Techniques used in ecological restoration of plant communities do not have uniform outcomes

When dealing with degraded ecosystems in agricultural landscapes, livestock exclusion is often the first step in restoration. However, the outcomes of fencing are usually varied; it does not guarantee the desired effect. A slow transition to desired states or towards undesirable states could suggest legacy farming poses ecological barriers inhibiting the regeneration of native species. In general, such variability in recovery can be related to site productivity, level of degradation, and soil conditions. In a study by Sims et. al (2018), responses to fencing in terms of divergence from initial states and convergence with targeted states that represent restoration was analyzed in grassy woodlands in Australia. Using a conceptual model, they found little evidence to suggest fencing encourages convergence to reference plots (Figure 1). They found evidence to suggest species composition of fenced plots diverged from unfenced plots, however it was highly variable among sites and unrelated to the time since livestock was excluded.

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Figure 1. Unconstrained model-based ordination for changes in vegetation composition. From what I can gather, fenced plots are more closely related to unfenced plots rather than reference plots over the 17-year study duration. Source: Sims et. al (2019)

Thus, this study highlights the importance of site selection, as livestock exclusion may gain the desired effect of returning to an initial state (soil and species compositions) but it isn’t guaranteed. In a broader sense, there is no one-size-fits-all solution to very similar problems, as these are more complex than we think. For example, in a study by Gomez-Aparicio (2009), it was asked whether the benefits of facilitation as a restoration tool varies based on study duration, life-form of the neighbour, and target species. Indeed, herbaceous communities provided more inhibition than facilitation whereas shrub communities were the opposite. So facilitation really does not work in all cases, just like livestock exclusion doesn’t either, and management practices should be site-specific.

References

Gómez-Aparicio L. The role of plant interactions in the restoration of degraded ecosystems: a meta-analysis across life-forms and ecosystems. Journal of Ecology. 2009;97(6):1202–1214. doi:10.1111/j.1365-2745.2009.01573.x

Sims RJ, Lyons M, Keith DA. Limited evidence of compositional convergence of restored vegetation with reference states after 20 years of livestock exclusion. Austral Ecology. 2019. doi:10.1111/aec.12744

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How ancient agricultural landscapes can affect current forest structure

Agricultural productivity has no doubt increased significantly in recent times, but not without a multitude of negative ecological impacts on agricultural systems. These include carbon sequestration, nutrient cycling, soil composition, water purification, and pollination all being affected. Such ecosystem services are amplified by biological diversity; in Europe, 50% of all species depend on agricultural habitat (Stoate et al. 2009). Not to mention, habitat destruction due in part to agriculture is a growing concern in terms of biodiversity.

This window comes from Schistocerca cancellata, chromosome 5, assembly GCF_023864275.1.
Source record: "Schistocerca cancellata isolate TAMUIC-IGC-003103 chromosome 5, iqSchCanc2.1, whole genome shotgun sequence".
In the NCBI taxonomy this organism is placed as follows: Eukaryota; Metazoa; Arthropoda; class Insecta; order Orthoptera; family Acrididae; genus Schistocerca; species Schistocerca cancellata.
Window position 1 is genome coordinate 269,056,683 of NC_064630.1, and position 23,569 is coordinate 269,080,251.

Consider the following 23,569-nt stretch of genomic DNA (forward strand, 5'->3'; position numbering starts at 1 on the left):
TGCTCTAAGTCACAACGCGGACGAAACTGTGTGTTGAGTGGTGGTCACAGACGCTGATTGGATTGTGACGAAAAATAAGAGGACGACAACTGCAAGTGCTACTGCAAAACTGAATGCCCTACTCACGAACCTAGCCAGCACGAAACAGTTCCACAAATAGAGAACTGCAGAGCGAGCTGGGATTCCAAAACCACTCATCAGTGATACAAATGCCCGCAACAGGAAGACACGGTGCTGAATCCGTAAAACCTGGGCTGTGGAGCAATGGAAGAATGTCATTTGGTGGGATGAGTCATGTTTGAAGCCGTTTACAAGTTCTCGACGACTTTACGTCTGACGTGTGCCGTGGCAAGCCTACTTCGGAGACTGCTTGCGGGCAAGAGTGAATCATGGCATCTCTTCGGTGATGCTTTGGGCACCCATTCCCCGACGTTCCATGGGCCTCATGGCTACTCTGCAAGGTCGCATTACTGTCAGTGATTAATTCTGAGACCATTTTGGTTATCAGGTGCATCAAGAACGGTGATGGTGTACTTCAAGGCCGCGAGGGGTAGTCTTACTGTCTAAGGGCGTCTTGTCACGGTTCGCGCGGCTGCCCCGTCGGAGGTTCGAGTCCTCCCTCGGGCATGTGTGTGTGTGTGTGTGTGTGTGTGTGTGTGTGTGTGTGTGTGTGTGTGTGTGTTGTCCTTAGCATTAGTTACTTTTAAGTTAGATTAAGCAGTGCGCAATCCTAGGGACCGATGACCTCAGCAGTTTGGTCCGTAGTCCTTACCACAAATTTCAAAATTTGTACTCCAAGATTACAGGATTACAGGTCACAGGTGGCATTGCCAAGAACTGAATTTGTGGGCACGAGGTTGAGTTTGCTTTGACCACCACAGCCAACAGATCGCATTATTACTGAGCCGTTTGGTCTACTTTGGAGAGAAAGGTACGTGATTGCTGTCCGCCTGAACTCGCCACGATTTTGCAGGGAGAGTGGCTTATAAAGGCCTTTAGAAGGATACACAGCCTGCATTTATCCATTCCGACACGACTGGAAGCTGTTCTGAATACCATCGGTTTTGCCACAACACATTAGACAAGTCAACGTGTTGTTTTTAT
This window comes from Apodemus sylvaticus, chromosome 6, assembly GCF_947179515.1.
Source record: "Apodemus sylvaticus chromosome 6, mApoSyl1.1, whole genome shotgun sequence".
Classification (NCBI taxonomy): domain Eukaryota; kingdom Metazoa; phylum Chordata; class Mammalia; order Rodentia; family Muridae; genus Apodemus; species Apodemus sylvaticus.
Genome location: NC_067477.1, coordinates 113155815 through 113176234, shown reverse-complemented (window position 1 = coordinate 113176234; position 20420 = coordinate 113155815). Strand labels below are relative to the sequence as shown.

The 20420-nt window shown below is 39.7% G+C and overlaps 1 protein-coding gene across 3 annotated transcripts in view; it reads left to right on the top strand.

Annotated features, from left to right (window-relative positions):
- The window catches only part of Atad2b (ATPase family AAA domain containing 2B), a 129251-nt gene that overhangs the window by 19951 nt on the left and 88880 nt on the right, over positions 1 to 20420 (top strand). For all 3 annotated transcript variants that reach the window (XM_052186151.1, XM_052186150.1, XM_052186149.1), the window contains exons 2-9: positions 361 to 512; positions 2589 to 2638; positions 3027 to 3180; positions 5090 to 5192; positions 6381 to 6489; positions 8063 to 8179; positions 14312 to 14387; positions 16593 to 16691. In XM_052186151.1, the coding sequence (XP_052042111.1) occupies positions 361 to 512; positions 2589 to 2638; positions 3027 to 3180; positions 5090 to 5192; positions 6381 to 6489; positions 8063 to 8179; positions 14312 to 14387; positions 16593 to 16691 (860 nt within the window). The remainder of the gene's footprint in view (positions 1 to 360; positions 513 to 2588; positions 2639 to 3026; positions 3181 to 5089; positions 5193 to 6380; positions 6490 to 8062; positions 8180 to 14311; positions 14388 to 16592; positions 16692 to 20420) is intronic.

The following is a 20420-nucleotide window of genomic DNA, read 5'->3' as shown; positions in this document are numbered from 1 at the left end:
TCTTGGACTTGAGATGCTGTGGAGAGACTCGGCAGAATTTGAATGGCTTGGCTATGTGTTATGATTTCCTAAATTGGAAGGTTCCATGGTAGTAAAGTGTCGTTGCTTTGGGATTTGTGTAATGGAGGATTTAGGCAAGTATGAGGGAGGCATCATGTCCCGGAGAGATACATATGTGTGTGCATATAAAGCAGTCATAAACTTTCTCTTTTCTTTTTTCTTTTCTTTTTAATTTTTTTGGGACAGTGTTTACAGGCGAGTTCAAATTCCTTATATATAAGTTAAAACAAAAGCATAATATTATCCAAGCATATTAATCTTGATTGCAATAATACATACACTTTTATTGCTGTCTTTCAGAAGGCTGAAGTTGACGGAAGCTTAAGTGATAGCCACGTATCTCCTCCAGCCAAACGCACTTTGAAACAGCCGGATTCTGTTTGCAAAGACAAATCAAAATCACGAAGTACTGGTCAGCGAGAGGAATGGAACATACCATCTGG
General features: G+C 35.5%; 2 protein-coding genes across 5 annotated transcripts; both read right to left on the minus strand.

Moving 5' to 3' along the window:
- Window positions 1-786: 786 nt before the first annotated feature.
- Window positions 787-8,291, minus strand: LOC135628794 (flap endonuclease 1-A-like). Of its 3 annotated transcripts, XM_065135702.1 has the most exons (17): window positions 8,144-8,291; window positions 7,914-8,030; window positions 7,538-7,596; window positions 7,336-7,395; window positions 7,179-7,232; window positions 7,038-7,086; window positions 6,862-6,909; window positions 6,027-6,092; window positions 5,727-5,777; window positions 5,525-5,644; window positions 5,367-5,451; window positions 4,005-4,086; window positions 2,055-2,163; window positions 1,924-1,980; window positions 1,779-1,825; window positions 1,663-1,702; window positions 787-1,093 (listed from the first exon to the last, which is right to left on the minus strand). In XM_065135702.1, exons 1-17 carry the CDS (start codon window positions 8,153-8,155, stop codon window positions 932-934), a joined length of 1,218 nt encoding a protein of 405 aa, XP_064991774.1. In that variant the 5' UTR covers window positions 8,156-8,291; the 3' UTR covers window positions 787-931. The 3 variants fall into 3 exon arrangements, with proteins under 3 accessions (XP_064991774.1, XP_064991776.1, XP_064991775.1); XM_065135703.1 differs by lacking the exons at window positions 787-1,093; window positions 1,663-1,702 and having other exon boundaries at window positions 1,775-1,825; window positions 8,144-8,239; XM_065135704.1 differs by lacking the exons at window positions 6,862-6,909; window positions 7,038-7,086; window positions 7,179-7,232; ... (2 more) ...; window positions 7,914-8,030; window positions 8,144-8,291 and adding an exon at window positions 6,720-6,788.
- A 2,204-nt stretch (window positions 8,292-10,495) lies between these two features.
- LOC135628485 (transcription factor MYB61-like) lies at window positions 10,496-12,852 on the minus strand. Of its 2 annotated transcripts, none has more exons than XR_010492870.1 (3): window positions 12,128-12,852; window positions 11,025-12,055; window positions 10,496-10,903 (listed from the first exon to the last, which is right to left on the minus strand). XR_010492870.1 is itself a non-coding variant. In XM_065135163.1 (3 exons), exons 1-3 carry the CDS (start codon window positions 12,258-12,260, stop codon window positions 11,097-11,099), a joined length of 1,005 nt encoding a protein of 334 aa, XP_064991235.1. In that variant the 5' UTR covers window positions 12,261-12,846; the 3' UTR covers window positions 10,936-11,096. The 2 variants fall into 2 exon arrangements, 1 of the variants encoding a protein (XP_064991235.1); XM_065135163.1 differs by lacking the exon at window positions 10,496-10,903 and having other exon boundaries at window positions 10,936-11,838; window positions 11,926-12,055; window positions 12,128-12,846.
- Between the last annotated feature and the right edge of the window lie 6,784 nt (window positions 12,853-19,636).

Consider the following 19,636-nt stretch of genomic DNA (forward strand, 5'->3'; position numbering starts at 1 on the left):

However, current agricultural production is not the only way to change current landscapes. Ancient land-use legacies can have a profound impact on the landscapes that we see today. It is now known that prior to European colonization, areas that were thought to have been pristine or untouched actually had been significantly altered by ancient humans. Evidence suggests vast tracks of forests had been cleared for agriculture or burned by ancient humans prior to European arrival in the Americas. Thus, the concept of “virgin” forests is now obsolete in many instances. Afforestation, or planting trees on barren land to create a forest, is then a common response to abandoned agricultural fields.

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Figure 1. Terraces.

An example of ancient land use legacies continuing today is found in Central America with the Maya civilization. Left behind by the Mayan’s was an extensive network of agricultural terraces that still persist today underneath the dense forest canopy. Terraces are levelled surfaces built on hills, like steps, for the purpose of more efficient farming (Figure 1). In a very interesting study, Hightower et al. (2014) aimed to determine how forests growing on terraces were different from forests on non-terraced land. Here, they found forests growing on agricultural terraces had taller, more closed, more vertically diverse forests. These variables increased with increasing slope (Figure 2). To be more exact, with steeper slopes, terraces yielded ~8% taller, ~20% more closed-canopy, and ~7% more vertically diverse forests. Thus, even though this site in Belize was abandoned over 1000 years ago, ancient Maya agricultural practices still influence current forest structure today.

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References

Hightower J, Butterfield A, Weishampel J. Quantifying Ancient Maya Land Use Legacy Effects on Contemporary Rainforest Canopy Structure. Remote Sensing. 2014;6(11):10716–10732. doi:10.3390/rs61110716

Stoate C, Báldi A, Beja P, Boatman N, Herzon I, Doorn AV, Snoo GD, Rakosy L, Ramwell C. Ecological impacts of early 21st century agricultural change in Europe – A review. Journal of Environmental Management. 2009;91(1):22–46. doi:10.1016/j.jenvman.2009.07.005

 

The Importance of Restoring Plant Communities